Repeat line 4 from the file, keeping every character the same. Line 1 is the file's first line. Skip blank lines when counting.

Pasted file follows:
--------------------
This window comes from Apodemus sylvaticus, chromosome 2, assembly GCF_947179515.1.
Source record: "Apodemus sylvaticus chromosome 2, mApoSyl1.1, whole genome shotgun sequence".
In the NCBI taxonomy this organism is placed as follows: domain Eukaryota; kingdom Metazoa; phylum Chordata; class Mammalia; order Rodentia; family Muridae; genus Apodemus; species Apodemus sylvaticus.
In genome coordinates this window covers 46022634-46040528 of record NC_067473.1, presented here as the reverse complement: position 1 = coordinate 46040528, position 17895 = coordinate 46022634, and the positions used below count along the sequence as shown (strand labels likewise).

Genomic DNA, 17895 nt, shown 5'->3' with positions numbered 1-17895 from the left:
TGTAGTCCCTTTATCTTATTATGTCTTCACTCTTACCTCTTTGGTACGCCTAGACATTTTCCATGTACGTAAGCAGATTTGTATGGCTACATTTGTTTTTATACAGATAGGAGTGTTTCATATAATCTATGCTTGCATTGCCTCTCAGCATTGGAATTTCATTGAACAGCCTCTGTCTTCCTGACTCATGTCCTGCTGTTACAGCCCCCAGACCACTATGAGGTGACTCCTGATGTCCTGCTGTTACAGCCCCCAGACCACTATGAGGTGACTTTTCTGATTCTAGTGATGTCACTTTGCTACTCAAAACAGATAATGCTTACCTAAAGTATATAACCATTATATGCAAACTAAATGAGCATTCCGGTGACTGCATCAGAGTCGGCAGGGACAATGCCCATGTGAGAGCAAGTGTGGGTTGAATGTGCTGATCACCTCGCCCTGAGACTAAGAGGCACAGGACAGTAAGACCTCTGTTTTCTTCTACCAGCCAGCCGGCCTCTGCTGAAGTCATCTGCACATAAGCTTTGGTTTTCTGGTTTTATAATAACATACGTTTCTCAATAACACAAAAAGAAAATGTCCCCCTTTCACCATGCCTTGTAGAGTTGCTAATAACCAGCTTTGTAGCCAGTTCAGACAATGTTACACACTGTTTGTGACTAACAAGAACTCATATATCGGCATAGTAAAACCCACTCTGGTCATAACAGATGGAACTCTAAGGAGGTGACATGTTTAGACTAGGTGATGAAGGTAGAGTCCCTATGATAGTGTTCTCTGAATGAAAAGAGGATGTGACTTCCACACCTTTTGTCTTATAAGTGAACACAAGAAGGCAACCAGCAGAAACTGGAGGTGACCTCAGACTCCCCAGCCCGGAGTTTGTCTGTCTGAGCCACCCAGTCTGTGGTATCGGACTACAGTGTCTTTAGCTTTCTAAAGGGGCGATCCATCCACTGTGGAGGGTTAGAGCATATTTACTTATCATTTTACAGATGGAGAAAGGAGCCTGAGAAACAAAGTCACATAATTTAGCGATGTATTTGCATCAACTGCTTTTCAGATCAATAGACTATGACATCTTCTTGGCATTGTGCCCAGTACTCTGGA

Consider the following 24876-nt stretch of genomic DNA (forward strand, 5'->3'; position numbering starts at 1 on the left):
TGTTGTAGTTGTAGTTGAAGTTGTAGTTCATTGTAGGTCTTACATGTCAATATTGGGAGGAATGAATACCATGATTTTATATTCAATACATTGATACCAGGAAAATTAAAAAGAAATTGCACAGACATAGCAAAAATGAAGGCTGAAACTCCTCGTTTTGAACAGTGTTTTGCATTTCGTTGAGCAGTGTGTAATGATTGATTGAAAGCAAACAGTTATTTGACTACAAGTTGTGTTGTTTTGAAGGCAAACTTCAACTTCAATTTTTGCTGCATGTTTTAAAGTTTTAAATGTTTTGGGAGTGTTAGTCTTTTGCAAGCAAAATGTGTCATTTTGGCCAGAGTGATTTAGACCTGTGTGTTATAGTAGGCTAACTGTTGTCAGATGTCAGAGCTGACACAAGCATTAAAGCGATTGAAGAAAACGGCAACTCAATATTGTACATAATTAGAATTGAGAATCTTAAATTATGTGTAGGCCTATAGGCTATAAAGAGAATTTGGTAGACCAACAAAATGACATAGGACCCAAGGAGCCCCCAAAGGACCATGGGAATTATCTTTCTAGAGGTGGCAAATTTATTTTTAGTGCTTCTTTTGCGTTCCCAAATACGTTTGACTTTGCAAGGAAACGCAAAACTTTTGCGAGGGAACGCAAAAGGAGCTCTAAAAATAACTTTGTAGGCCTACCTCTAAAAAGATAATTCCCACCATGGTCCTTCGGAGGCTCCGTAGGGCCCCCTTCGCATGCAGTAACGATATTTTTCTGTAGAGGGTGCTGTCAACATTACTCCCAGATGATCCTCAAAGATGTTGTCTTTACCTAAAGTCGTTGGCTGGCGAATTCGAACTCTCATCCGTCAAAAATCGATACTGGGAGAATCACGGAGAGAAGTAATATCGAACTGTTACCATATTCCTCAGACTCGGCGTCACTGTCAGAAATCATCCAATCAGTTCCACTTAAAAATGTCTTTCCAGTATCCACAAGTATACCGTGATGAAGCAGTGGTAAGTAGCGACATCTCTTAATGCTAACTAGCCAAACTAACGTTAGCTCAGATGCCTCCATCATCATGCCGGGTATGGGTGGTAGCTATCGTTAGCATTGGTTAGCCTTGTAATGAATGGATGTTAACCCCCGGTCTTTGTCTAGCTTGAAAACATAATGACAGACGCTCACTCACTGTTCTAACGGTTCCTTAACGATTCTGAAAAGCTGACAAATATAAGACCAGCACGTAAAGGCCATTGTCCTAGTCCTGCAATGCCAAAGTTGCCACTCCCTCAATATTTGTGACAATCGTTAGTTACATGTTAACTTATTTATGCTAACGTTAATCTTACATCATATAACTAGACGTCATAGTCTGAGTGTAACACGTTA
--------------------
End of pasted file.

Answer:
In genome coordinates this window covers 46022634-46040528 of record NC_067473.1, presented here as the reverse complement: position 1 = coordinate 46040528, position 17895 = coordinate 46022634, and the positions used below count along the sequence as shown (strand labels likewise).